Several houses listed are priced at a little more than $100,000. The area has an eclectic mix of housing, from large single-family homes to the familiar rowhouses that dominate much of Baltimore's architecture.

The area was once home to some of Baltimore's wealthiest families. During the 1920s, families moved to Hanlon and surrounding neighborhoods such as Walbrook and Forest Park to escape the hustle and bustle of downtown, according to Ryon Roderick's Northwest Baltimore and Its Neighborhoods.

A network of streetcar lines kept downtown within reach of the area, said Eric Holcomb, a historic preservationist for the Commission for Historical and Architectural Preservation.

The first few waves of residents took good care of their homes, said Ruby Couch, who has lived in Hanlon for more than 50 years. Many of the homes have changed hands only two or three times. Couch said the neighborhood has been declining in the past 15 years.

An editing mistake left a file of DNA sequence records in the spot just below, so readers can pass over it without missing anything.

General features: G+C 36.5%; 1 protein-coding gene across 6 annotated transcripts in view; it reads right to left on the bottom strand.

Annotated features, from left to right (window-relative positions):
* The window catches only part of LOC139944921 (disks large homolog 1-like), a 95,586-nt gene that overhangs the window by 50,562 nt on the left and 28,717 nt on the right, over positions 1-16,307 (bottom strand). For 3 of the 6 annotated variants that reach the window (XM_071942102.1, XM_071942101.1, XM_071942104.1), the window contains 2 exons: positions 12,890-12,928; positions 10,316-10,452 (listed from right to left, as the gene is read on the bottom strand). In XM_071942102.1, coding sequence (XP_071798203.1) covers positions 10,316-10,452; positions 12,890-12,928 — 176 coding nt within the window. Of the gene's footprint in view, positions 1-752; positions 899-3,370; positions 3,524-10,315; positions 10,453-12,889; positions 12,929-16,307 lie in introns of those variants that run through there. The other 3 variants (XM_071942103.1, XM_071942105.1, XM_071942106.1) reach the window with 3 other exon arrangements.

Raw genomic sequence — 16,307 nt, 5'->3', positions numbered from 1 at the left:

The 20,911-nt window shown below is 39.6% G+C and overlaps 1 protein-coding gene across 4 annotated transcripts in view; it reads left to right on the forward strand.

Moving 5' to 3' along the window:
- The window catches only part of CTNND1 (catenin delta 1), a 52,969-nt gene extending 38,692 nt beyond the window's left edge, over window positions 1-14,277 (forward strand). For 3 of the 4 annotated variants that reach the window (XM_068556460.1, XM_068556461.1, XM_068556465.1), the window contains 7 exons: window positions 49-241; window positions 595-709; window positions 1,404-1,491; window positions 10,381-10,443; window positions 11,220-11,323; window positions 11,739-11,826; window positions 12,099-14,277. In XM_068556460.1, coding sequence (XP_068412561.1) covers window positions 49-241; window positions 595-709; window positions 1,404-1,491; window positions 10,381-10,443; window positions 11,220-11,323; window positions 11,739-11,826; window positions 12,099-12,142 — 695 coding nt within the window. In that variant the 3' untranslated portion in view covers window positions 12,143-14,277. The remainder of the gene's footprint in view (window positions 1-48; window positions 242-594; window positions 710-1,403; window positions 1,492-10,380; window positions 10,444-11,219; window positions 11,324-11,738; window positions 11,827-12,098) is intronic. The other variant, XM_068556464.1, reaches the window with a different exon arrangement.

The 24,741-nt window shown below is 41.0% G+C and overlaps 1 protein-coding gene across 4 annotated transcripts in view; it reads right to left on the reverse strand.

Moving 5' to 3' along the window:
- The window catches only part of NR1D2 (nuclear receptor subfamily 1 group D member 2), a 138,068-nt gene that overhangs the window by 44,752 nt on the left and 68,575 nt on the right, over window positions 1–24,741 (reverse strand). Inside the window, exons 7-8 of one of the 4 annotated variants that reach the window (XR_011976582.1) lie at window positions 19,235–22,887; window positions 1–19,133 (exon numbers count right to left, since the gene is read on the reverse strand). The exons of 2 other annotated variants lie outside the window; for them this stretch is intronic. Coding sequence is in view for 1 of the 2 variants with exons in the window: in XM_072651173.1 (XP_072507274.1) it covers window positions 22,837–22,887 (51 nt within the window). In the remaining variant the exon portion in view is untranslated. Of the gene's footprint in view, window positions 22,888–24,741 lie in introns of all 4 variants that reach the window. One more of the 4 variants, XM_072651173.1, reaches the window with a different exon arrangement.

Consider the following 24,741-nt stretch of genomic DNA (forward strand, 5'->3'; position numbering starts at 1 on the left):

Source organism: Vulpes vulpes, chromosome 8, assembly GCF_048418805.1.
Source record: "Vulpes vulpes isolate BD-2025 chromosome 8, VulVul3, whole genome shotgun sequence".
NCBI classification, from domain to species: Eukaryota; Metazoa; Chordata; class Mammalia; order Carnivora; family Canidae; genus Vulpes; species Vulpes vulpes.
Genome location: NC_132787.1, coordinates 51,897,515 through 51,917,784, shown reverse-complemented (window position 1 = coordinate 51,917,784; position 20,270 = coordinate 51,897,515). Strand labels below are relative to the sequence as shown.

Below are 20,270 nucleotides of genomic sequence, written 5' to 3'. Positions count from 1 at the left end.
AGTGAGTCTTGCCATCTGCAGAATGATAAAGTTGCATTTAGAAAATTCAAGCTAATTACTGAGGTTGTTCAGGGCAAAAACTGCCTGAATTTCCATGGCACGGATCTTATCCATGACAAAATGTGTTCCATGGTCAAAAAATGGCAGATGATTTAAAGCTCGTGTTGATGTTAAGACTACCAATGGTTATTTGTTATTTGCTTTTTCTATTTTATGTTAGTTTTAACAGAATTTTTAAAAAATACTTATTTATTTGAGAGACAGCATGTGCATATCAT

"We had the death of older parents, leaving their homes to children," Couch said. "Many of the children did not maintain their homes. They had a different value system. They wanted nice cars, fancy clothes, good times. The houses were neglected."

Elise Jude Mason, president of the Hanlon Improvement Association, said the aging population also is partly responsible for dilapidation. With a great proportion of the population on a fixed income, there is little money left over for home improvements.

But many new residents believe the area offers value to those with the vision and the money to see potential in the neglected properties.

Crisman estimated that a similar property in Washington would have cost him close to $1.5. million.

Wade lived in Queens for 20 years before buying a three-story, six-bedroom white Victorian house with a wraparound porch on Carlisle Road near the reservoir. He paid $130,000 for the property two years ago.

"I liked the size, the flavor of it," Wade said. "It was in need of some love."

About $30,000 in renovations included the restoration of original stained-glass windows. There's even a gym on the third floor. Wade has done much of the work himself but the house needed a new roof and furnace.